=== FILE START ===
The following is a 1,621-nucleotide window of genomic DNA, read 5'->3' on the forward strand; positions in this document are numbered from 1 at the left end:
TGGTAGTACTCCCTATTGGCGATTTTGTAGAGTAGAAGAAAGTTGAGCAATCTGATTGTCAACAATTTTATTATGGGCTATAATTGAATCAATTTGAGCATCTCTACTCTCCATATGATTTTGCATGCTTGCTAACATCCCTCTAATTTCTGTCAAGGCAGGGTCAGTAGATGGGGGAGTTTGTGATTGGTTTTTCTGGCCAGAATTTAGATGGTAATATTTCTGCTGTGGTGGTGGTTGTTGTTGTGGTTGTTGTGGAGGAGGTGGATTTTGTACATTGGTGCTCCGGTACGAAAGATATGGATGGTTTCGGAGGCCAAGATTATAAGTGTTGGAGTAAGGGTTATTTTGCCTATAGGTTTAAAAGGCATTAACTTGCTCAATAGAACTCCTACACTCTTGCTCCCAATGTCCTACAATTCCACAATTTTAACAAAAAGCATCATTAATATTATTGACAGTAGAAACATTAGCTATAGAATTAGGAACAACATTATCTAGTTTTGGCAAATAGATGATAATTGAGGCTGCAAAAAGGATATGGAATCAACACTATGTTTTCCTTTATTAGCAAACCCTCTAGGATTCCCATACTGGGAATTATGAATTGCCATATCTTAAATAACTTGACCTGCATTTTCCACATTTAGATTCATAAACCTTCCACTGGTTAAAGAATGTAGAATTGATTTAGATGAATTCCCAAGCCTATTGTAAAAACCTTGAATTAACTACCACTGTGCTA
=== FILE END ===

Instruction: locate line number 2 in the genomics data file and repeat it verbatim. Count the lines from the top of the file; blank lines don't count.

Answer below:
TGGTAGTACTCCCTATTGGCGATTTTGTAGAGTAGAAGAAAGTTGAGCAATCTGATTGTCAACAATTTTATTATGGGCTATAATTGAATCAATTTGAGCATCTCTACTCTCCATATGATTTTGCATGCTTGCTAACATCCCTCTAATTTCTGTCAAGGCAGGGTCAGTAGATGGGGGAGTTTGTGATTGGTTTTTCTGGCCAGAATTTAGATGGTAATATTTCTGCTGTGGTGGTGGTTGTTGTTGTGGTTGTTGTGGAGGAGGTGGATTTTGTACATTGGTGCTCCGGTACGAAAGATATGGATGGTTTCGGAGGCCAAGATTATAAGTGTTGGAGTAAGGGTTATTTTGCCTATAGGTTTAAAAGGCATTAACTTGCTCAATAGAACTCCTACACTCTTGCTCCCAATGTCCTACAATTCCACAATTTTAACAAAAAGCATCATTAATATTATTGACAGTAGAAACATTAGCTATAGAATTAGGAACAACATTATCTAGTTTTGGCAAATAGATGATAATTGAGGCTGCAAAAAGGATATGGAATCAACACTATGTTTTCCTTTATTAGCAAACCCTCTAGGATTCCCATACTGGGAATTATGAATTGCCATATCTTAAATAACTTGACCTGCATTTTCCACATTTAGATTCATAAACCTTCCACTGGTTAAAGAATGTAGAATTGATTTAGATGAATTCCCAAGCCTATTGTAAAAACCTTGAATTAACTACCACTGTGCTA